Richard Lawson, writing for Vanity Fair last year, argued that movies where climate is text rather than subtext aren’t likely any time soon. “It’s hard to imagine what a direct climate change movie made now would look and sound like,” he wrote. His main point is that such a film, made expressly to sound the alarm on climate, would turn off too many people given the issue’s absurd level of polarization. “it’s all too easy for a withering smirk from a denialist to shut down a vital conversation about climate change. I doubt a studio would be willing to risk money on something that could so readily be branded as liberal propaganda.”
This may well be true, but the studios don’t seem to mind letting climate play as that new normal we all swim through. When it comes to the comic book movies, there is an argument that this is a better idea anyway: Oh, you’re fine with the time travel or the bulletproof alien symbiotes, but the characters’ concern over global warming was a bridge too far?
Lawson acknowledges this, noting: “What seems more likely than a definitive climate change movie is that the realities of our plight will slowly seep into everything else … Climate change will get rolled up with all the other pernicious ills, part of the fabric of our worry rather than its own individual existential menace. That’s mostly how we process things, in increments and allegory.”
The question is, are filmmakers processing the public’s grief, frustration, and worry over the changing climate, or is the public osmosing those messages from the films into its understanding of the crisis? In other words, in which direction is causality’s arrow pointing?
In 1961, Gallup polled Americans about their fears of nuclear war; thirty percent reported feeling a “general fear or dread” and another eleven percent “had a pessimistic outlook and weren’t sure whether or not they would wake up alive each day.” The year before, seventy-two percent of Americans polled said they favored a law requiring fallout shelters be built in every community. The Cuban missile crisis arrived in 1962, followed two years later by Dr. Strangelove (and Fail-Safe, another tale of stumbling into apocalypse, for what it’s worth). Then again, Them! and Godzilla were released half a decade before those polls; other movies like 1959’s On The Beach arrived earlier as well; who begat whom?
When it comes to climate change, the last year or two have felt like the public might finally be catching up, at least somewhat, to what the science has been telling us. Gallup found that in 2019, forty-four percent of those polled “worry a great deal about global warming.” This was up from a 2001 to 2014 average of thirty-two percent. For the first time last year, a majority of Americans were classified as “concerned believers,” an annoyingly problematic (“do you ‘believe’ in scientific reality?” is never a question that should be asked in the first place) term that means one is highly worried about climate change and thinks it will cause serious problems in one’s lifetime. In 2018, sixty-two percent of respondents said the government was “doing too little” when it came to the environment.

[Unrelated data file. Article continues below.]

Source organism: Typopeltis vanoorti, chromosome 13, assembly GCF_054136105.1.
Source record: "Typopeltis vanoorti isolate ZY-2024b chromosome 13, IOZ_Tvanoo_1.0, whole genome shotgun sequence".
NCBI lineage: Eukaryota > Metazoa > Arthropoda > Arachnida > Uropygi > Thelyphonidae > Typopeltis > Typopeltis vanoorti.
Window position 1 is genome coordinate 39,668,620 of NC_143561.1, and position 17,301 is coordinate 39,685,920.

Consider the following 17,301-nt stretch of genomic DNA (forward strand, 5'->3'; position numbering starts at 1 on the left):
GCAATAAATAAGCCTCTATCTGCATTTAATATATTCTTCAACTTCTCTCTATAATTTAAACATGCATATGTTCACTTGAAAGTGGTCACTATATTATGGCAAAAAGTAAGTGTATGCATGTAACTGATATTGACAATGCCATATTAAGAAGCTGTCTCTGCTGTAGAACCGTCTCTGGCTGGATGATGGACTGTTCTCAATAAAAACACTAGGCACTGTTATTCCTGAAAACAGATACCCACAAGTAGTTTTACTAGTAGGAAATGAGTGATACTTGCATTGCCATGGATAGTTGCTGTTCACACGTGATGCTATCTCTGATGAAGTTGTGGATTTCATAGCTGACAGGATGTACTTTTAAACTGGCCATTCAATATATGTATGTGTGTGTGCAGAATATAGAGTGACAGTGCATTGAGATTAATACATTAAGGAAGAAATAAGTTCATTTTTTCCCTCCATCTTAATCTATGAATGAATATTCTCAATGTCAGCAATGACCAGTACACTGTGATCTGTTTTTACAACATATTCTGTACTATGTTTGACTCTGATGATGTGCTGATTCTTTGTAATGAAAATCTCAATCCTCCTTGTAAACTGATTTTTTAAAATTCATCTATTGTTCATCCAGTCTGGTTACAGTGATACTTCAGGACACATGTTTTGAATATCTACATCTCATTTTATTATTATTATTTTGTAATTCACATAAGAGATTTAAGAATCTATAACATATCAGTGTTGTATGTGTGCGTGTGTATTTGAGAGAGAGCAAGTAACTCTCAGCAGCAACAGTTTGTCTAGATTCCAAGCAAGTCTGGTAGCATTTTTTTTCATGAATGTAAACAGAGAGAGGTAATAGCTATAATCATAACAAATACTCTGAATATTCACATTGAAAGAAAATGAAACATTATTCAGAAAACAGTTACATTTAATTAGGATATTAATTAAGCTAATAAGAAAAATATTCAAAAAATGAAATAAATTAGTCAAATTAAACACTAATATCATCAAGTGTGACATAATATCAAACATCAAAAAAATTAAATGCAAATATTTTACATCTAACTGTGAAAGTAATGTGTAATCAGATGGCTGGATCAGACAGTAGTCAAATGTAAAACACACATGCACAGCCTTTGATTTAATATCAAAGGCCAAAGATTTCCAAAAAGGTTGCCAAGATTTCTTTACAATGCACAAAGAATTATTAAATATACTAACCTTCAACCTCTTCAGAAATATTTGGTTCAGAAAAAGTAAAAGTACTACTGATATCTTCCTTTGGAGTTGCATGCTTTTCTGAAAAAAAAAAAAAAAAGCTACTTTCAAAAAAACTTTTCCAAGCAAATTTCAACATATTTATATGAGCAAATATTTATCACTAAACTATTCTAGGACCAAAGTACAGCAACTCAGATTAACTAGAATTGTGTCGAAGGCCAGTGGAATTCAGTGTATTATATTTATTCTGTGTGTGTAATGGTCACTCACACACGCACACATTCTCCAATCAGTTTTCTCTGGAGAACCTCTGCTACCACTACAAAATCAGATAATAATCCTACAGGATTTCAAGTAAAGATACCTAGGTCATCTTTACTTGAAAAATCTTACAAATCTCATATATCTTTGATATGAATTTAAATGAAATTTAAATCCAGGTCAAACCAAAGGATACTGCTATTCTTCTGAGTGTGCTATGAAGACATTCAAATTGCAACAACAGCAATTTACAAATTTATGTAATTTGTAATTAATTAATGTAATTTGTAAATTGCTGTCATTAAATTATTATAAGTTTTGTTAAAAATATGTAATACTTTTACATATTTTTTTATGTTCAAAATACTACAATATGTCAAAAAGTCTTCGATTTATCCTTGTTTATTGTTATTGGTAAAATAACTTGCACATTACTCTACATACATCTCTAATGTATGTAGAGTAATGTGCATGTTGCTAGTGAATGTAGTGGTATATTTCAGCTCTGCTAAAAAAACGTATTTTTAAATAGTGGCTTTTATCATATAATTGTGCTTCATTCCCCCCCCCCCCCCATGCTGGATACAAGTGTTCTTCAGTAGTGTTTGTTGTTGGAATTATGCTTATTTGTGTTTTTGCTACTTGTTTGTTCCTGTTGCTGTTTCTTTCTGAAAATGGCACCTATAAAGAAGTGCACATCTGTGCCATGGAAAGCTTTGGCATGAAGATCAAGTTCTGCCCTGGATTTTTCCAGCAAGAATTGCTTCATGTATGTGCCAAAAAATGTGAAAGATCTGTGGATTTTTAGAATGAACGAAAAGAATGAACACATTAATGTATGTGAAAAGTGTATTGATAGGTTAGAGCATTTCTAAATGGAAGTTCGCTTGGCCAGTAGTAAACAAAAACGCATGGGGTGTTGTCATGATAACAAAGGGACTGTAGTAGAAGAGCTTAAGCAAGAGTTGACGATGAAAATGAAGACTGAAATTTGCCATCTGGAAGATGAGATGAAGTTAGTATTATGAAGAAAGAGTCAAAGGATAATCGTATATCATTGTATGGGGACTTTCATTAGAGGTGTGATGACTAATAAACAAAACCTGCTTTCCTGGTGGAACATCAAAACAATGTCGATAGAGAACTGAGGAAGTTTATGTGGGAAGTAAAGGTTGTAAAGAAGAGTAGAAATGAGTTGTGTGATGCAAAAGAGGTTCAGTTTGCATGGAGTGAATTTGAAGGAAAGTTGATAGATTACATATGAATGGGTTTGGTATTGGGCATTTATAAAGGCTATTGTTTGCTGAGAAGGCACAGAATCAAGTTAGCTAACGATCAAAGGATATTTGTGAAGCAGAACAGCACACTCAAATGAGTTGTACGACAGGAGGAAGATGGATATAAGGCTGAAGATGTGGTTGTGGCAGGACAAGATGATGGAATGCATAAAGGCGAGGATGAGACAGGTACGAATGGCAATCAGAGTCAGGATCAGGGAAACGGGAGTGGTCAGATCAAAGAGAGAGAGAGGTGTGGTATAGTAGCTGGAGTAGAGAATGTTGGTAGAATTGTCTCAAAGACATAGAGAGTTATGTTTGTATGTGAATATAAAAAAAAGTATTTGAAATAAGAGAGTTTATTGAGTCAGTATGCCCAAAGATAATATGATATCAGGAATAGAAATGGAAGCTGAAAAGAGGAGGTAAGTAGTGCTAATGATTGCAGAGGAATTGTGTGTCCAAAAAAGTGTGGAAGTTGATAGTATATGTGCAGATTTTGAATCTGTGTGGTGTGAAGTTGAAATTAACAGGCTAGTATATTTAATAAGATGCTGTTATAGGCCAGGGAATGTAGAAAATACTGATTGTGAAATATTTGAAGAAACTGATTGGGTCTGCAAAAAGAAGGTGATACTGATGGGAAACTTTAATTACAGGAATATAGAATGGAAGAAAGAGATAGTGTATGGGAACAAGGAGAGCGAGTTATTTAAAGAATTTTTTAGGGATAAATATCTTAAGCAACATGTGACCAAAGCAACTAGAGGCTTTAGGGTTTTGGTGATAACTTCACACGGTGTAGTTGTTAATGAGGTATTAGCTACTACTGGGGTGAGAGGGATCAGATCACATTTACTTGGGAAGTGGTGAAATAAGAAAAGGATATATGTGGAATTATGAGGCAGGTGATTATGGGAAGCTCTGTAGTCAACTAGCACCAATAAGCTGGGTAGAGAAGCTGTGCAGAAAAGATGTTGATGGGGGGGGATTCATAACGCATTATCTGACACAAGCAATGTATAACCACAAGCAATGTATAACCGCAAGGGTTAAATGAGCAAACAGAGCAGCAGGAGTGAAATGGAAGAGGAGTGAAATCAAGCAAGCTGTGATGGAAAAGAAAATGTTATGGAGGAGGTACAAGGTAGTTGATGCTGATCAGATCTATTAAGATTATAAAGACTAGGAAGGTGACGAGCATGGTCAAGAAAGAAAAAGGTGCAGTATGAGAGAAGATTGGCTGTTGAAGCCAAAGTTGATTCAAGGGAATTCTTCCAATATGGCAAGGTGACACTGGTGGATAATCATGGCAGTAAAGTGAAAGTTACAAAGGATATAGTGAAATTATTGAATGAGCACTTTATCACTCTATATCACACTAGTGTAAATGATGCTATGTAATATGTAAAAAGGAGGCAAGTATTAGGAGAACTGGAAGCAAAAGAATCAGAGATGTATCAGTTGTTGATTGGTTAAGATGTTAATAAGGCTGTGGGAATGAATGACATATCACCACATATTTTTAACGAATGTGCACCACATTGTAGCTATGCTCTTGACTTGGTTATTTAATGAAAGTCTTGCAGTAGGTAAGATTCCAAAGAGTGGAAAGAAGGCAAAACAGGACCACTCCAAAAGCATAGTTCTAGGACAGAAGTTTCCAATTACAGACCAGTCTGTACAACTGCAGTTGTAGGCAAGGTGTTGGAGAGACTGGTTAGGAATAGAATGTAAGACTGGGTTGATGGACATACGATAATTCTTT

So maybe this spate of recent movies is reflecting that trend toward “belief” and worry and desire for action. We could also see that as a marker of a sort of complacency, an implicit understanding seeping out from pop culture that we are, in fact, pretty much screwed. Whatever crisis your movie is about stews in the larger, inescapable crisis we have created.
But then again, maybe the infusion of warming into pop culture is what’s pushing the trend in the first place. How many comic book villains trying to “fix” climate change can we watch before we internalize that there might be a real need to fix it?
In a sense, there is hope in either of these options, if you’re trying to avoid apocalypse. They both suggest an increasing understanding and an increasing sense of urgency, whether oozing forth from pop culture or being slowly injected into it. Whether that sense oozes its way into the halls of power that need it to make a dent remains to be seen.
Roger Ebert said, “We live in a box of space and time. Movies are windows in its walls.” If the world is dying outside those windows, it makes sense that movies would reveal it. There will be more of these stories, of First Reformed and The Overstory and even Venom, where the damage we have caused sparks some mildly adjacent plot. It will be fascinating to watch as the world tries, painfully slowly as of now, to arrest that damage, and whether the culture we consume will push that task forward or continue to reflect its failure.
This essay was previously published in Issue 3 April 2020 of Majuscule